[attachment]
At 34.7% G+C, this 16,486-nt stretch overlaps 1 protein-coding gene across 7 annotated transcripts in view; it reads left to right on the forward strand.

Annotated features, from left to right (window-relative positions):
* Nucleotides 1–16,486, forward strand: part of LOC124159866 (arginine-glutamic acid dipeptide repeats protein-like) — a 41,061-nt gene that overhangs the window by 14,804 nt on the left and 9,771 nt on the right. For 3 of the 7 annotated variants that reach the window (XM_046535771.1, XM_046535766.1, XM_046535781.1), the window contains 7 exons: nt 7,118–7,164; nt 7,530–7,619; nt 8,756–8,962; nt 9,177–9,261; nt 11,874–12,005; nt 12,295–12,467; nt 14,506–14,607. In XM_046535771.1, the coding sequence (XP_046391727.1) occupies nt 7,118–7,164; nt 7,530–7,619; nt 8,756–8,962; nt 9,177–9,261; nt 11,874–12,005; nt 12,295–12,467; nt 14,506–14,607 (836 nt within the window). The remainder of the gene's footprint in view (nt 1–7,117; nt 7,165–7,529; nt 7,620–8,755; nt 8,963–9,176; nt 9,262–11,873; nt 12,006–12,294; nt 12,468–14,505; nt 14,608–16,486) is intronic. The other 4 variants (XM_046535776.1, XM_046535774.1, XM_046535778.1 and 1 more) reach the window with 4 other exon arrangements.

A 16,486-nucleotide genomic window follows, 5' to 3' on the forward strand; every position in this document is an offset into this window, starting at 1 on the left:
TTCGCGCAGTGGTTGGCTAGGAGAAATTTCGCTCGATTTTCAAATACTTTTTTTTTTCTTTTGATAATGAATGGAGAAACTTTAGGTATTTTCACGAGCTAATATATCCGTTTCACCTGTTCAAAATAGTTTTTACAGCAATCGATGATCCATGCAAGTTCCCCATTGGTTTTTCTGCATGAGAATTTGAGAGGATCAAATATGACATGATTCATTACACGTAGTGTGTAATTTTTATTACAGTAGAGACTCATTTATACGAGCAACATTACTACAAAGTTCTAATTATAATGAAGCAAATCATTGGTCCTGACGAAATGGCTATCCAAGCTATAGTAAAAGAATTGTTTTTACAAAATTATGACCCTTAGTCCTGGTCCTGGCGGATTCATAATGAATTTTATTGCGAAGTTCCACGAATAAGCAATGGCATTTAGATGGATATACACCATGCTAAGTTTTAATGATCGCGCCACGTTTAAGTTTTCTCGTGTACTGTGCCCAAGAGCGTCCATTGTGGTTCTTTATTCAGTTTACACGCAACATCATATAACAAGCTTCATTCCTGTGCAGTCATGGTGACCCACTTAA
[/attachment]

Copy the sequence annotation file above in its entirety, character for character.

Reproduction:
At 34.7% G+C, this 16,486-nt stretch overlaps 1 protein-coding gene across 7 annotated transcripts in view; it reads left to right on the forward strand.

Annotated features, from left to right (window-relative positions):
* Nucleotides 1–16,486, forward strand: part of LOC124159866 (arginine-glutamic acid dipeptide repeats protein-like) — a 41,061-nt gene that overhangs the window by 14,804 nt on the left and 9,771 nt on the right. For 3 of the 7 annotated variants that reach the window (XM_046535771.1, XM_046535766.1, XM_046535781.1), the window contains 7 exons: nt 7,118–7,164; nt 7,530–7,619; nt 8,756–8,962; nt 9,177–9,261; nt 11,874–12,005; nt 12,295–12,467; nt 14,506–14,607. In XM_046535771.1, the coding sequence (XP_046391727.1) occupies nt 7,118–7,164; nt 7,530–7,619; nt 8,756–8,962; nt 9,177–9,261; nt 11,874–12,005; nt 12,295–12,467; nt 14,506–14,607 (836 nt within the window). The remainder of the gene's footprint in view (nt 1–7,117; nt 7,165–7,529; nt 7,620–8,755; nt 8,963–9,176; nt 9,262–11,873; nt 12,006–12,294; nt 12,468–14,505; nt 14,608–16,486) is intronic. The other 4 variants (XM_046535776.1, XM_046535774.1, XM_046535778.1 and 1 more) reach the window with 4 other exon arrangements.

A 16,486-nucleotide genomic window follows, 5' to 3' on the forward strand; every position in this document is an offset into this window, starting at 1 on the left:
TTCGCGCAGTGGTTGGCTAGGAGAAATTTCGCTCGATTTTCAAATACTTTTTTTTTTCTTTTGATAATGAATGGAGAAACTTTAGGTATTTTCACGAGCTAATATATCCGTTTCACCTGTTCAAAATAGTTTTTACAGCAATCGATGATCCATGCAAGTTCCCCATTGGTTTTTCTGCATGAGAATTTGAGAGGATCAAATATGACATGATTCATTACACGTAGTGTGTAATTTTTATTACAGTAGAGACTCATTTATACGAGCAACATTACTACAAAGTTCTAATTATAATGAAGCAAATCATTGGTCCTGACGAAATGGCTATCCAAGCTATAGTAAAAGAATTGTTTTTACAAAATTATGACCCTTAGTCCTGGTCCTGGCGGATTCATAATGAATTTTATTGCGAAGTTCCACGAATAAGCAATGGCATTTAGATGGATATACACCATGCTAAGTTTTAATGATCGCGCCACGTTTAAGTTTTCTCGTGTACTGTGCCCAAGAGCGTCCATTGTGGTTCTTTATTCAGTTTACACGCAACATCATATAACAAGCTTCATTCCTGTGCAGTCATGGTGACCCACTTAA